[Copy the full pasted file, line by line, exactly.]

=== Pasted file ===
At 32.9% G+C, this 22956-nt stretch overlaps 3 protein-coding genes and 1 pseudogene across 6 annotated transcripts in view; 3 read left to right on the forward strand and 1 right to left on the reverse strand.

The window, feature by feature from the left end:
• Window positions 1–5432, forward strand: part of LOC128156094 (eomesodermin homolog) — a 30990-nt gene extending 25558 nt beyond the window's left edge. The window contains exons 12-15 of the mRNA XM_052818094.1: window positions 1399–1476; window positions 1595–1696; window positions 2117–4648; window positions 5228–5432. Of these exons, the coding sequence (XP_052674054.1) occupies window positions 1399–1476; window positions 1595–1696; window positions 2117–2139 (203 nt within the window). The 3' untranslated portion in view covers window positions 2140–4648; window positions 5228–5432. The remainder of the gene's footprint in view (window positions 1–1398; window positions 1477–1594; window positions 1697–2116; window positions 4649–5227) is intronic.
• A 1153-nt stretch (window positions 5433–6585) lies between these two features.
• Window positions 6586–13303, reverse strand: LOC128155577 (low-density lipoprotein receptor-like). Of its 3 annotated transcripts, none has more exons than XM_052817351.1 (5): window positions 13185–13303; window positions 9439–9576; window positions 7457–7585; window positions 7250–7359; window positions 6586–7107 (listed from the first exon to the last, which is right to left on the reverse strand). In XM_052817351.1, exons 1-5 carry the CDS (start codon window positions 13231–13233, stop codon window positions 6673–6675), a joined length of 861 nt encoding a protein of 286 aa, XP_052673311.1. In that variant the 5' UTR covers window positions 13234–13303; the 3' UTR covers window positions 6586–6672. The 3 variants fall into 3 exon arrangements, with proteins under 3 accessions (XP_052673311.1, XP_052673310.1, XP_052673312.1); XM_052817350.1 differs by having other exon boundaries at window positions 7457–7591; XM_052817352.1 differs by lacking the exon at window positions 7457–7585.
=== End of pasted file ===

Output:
At 32.9% G+C, this 22956-nt stretch overlaps 3 protein-coding genes and 1 pseudogene across 6 annotated transcripts in view; 3 read left to right on the forward strand and 1 right to left on the reverse strand.

The window, feature by feature from the left end:
• Window positions 1–5432, forward strand: part of LOC128156094 (eomesodermin homolog) — a 30990-nt gene extending 25558 nt beyond the window's left edge. The window contains exons 12-15 of the mRNA XM_052818094.1: window positions 1399–1476; window positions 1595–1696; window positions 2117–4648; window positions 5228–5432. Of these exons, the coding sequence (XP_052674054.1) occupies window positions 1399–1476; window positions 1595–1696; window positions 2117–2139 (203 nt within the window). The 3' untranslated portion in view covers window positions 2140–4648; window positions 5228–5432. The remainder of the gene's footprint in view (window positions 1–1398; window positions 1477–1594; window positions 1697–2116; window positions 4649–5227) is intronic.
• A 1153-nt stretch (window positions 5433–6585) lies between these two features.
• Window positions 6586–13303, reverse strand: LOC128155577 (low-density lipoprotein receptor-like). Of its 3 annotated transcripts, none has more exons than XM_052817351.1 (5): window positions 13185–13303; window positions 9439–9576; window positions 7457–7585; window positions 7250–7359; window positions 6586–7107 (listed from the first exon to the last, which is right to left on the reverse strand). In XM_052817351.1, exons 1-5 carry the CDS (start codon window positions 13231–13233, stop codon window positions 6673–6675), a joined length of 861 nt encoding a protein of 286 aa, XP_052673311.1. In that variant the 5' UTR covers window positions 13234–13303; the 3' UTR covers window positions 6586–6672. The 3 variants fall into 3 exon arrangements, with proteins under 3 accessions (XP_052673311.1, XP_052673310.1, XP_052673312.1); XM_052817350.1 differs by having other exon boundaries at window positions 7457–7591; XM_052817352.1 differs by lacking the exon at window positions 7457–7585.